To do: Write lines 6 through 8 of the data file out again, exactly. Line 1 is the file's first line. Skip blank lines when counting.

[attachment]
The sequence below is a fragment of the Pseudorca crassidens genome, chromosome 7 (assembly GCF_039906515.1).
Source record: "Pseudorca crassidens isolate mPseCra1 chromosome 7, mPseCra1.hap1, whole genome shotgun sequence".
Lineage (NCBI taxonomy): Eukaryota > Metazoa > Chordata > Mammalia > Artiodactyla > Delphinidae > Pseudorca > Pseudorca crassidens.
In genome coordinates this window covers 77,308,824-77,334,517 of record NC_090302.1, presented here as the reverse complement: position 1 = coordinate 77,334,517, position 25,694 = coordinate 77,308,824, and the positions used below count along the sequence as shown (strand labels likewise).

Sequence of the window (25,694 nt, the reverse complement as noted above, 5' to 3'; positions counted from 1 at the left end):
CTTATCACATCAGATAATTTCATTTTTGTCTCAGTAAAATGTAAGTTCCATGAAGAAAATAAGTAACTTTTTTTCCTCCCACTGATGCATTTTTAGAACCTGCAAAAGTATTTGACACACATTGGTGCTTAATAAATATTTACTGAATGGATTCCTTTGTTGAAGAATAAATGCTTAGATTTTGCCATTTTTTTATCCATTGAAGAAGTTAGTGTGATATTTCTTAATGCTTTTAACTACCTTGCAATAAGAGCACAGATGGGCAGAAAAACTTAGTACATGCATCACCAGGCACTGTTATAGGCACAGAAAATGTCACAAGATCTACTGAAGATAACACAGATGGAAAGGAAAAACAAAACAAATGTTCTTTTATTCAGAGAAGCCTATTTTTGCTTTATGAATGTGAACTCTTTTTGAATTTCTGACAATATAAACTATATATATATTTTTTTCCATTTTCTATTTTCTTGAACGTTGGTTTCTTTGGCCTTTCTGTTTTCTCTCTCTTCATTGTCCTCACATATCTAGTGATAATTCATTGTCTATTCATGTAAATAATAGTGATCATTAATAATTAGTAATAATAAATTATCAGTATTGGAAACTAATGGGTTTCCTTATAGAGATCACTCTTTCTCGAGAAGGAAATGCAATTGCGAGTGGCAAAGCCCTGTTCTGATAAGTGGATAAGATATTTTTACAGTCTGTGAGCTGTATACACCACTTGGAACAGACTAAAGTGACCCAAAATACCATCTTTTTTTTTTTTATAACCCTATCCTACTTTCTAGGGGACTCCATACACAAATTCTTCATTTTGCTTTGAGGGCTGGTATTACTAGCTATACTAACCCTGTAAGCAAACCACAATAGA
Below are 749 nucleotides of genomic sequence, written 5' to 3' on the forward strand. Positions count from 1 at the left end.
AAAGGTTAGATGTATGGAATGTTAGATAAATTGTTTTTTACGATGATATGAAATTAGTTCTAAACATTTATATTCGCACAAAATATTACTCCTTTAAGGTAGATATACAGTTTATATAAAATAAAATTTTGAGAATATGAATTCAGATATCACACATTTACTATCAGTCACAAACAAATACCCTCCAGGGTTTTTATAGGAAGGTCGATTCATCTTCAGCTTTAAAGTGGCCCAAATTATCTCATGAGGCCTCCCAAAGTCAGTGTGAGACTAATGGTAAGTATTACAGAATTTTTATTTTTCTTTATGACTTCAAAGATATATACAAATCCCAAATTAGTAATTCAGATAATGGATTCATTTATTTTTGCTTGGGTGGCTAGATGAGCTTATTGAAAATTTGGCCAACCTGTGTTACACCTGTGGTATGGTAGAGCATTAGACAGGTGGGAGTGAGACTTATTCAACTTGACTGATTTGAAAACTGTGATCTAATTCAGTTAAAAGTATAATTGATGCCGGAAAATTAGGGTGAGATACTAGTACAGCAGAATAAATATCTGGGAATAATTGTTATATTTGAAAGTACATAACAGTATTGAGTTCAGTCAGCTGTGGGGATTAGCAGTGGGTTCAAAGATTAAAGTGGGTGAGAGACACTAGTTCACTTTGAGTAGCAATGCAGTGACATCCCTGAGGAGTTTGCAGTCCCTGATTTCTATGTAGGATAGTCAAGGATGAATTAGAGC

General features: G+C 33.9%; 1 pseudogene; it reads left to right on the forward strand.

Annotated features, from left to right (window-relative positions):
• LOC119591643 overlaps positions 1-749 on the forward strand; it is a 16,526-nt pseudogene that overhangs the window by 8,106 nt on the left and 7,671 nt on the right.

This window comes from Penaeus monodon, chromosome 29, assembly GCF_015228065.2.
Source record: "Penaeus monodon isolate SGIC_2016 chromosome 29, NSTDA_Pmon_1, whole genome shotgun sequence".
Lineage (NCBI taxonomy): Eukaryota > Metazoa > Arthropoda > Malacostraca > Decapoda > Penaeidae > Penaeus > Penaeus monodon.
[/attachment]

CTTATCACATCAGATAATTTCATTTTTGTCTCAGTAAAATGTAAGTTCCATGAAGAAAATAAGTAACTTTTTTTCCTCCCACTGATGCATTTTTAGAACCTGCAAAAGTATTTGACACACATTGGTGCTTAATAAATATTTACTGAATGGATTCCTTTGTTGAAGAATAAATGCTTAGATTTTGCCATTTTTTTATCCATTGAAGAAGTTAGTGTGATATTTCTTAATGCTTTTAACTACCTTGCAATAAGAGCACAGATGGGCAGAAAAACTTAGTACATGCATCACCAGGCACTGTTATAGGCACAGAAAATGTCACAAGATCTACTGAAGATAACACAGATGGAAAGGAAAAACAAAACAAATGTTCTTTTATTCAGAGAAGCCTATTTTTGCTTTATGAATGTGAACTCTTTTTGAATTTCTGACAATATAAACTATATATATATTTTTTTCCATTTTCTATTTTCTTGAACGTTGGTTTCTTTGGCCTTTCTGTTTTCTCTCTCTTCATTGTCCTCACATATCTAGTGATAATTCATTGTCTATTCATGTAAATAATAGTGATCATTAATAATTAGTAATAATAAATTATCAGTATTGGAAACTAATGGGTTTCCTTATAGAGATCACTCTTTCTCGAGAAGGAAATGCAATTGCGAGTGGCAAAGCCCTGTTCTGATAAGTGGATAAGATATTTTTACAGTCTGTGAGCTGTATACACCACTTGGAACAGACTAAAGTGACCCAAAATACCATCTTTTTTTTTTTTATAACCCTATCCTACTTTCTAGGGGACTCCATACACAAATTCTTCATTTTGCTTTGAGGGCTGGTATTACTAGCTATACTAACCCTGTAAGCAAACCACAATAGA
Below are 749 nucleotides of genomic sequence, written 5' to 3' on the forward strand. Positions count from 1 at the left end.
AAAGGTTAGATGTATGGAATGTTAGATAAATTGTTTTTTACGATGATATGAAATTAGTTCTAAACATTTATATTCGCACAAAATATTACTCCTTTAAGGTAGATATACAGTTTATATAAAATAAAATTTTGAGAATATGAATTCAGATATCACACATTTACTATCAGTCACAAACAAATACCCTCCAGGGTTTTTATAGGAAGGTCGATTCATCTTCAGCTTTAAAGTGGCCCAAATTATCTCATGAGGCCTCCCAAAGTCAGTGTGAGACTAATGGTAAGTATTACAGAATTTTTATTTTTCTTTATGACTTCAAAGATATATACAAATCCCAAATTAGTAATTCAGATAATGGATTCATTTATTTTTGCTTGGGTGGCTAGATGAGCTTATTGAAAATTTGGCCAACCTGTGTTACACCTGTGGTATGGTAGAGCATTAGACAGGTGGGAGTGAGACTTATTCAACTTGACTGATTTGAAAACTGTGATCTAATTCAGTTAAAAGTATAATTGATGCCGGAAAATTAGGGTGAGATACTAGTACAGCAGAATAAATATCTGGGAATAATTGTTATATTTGAAAGTACATAACAGTATTGAGTTCAGTCAGCTGTGGGGATTAGCAGTGGGTTCAAAGATTAAAGTGGGTGAGAGACACTAGTTCACTTTGAGTAGCAATGCAGTGACATCCCTGAGGAGTTTGCAGTCCCTGATTTCTATGTAGGATAGTCAAGGATGAATTAGAGC